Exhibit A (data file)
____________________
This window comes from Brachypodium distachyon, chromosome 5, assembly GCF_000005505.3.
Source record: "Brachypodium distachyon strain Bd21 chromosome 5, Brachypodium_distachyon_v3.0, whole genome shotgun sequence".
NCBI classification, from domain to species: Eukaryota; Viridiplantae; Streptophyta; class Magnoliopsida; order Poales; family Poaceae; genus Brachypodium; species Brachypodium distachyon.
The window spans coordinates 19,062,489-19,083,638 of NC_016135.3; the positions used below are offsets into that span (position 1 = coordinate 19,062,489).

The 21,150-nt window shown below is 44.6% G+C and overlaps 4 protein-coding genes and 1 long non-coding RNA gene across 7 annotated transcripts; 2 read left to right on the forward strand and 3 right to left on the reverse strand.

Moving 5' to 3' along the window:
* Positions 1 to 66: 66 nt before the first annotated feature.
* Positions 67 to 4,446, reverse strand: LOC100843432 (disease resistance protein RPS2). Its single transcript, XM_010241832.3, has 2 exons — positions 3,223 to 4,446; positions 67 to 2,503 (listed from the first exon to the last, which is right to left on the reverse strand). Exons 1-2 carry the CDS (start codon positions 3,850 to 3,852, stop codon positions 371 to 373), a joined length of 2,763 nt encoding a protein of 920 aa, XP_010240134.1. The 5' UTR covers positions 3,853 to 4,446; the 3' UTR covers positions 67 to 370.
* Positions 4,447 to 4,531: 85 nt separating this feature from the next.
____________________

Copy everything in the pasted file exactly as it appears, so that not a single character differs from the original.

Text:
This window comes from Brachypodium distachyon, chromosome 5, assembly GCF_000005505.3.
Source record: "Brachypodium distachyon strain Bd21 chromosome 5, Brachypodium_distachyon_v3.0, whole genome shotgun sequence".
NCBI classification, from domain to species: Eukaryota; Viridiplantae; Streptophyta; class Magnoliopsida; order Poales; family Poaceae; genus Brachypodium; species Brachypodium distachyon.
The window spans coordinates 19,062,489-19,083,638 of NC_016135.3; the positions used below are offsets into that span (position 1 = coordinate 19,062,489).

The 21,150-nt window shown below is 44.6% G+C and overlaps 4 protein-coding genes and 1 long non-coding RNA gene across 7 annotated transcripts; 2 read left to right on the forward strand and 3 right to left on the reverse strand.

Moving 5' to 3' along the window:
* Positions 1 to 66: 66 nt before the first annotated feature.
* Positions 67 to 4,446, reverse strand: LOC100843432 (disease resistance protein RPS2). Its single transcript, XM_010241832.3, has 2 exons — positions 3,223 to 4,446; positions 67 to 2,503 (listed from the first exon to the last, which is right to left on the reverse strand). Exons 1-2 carry the CDS (start codon positions 3,850 to 3,852, stop codon positions 371 to 373), a joined length of 2,763 nt encoding a protein of 920 aa, XP_010240134.1. The 5' UTR covers positions 3,853 to 4,446; the 3' UTR covers positions 67 to 370.
* Positions 4,447 to 4,531: 85 nt separating this feature from the next.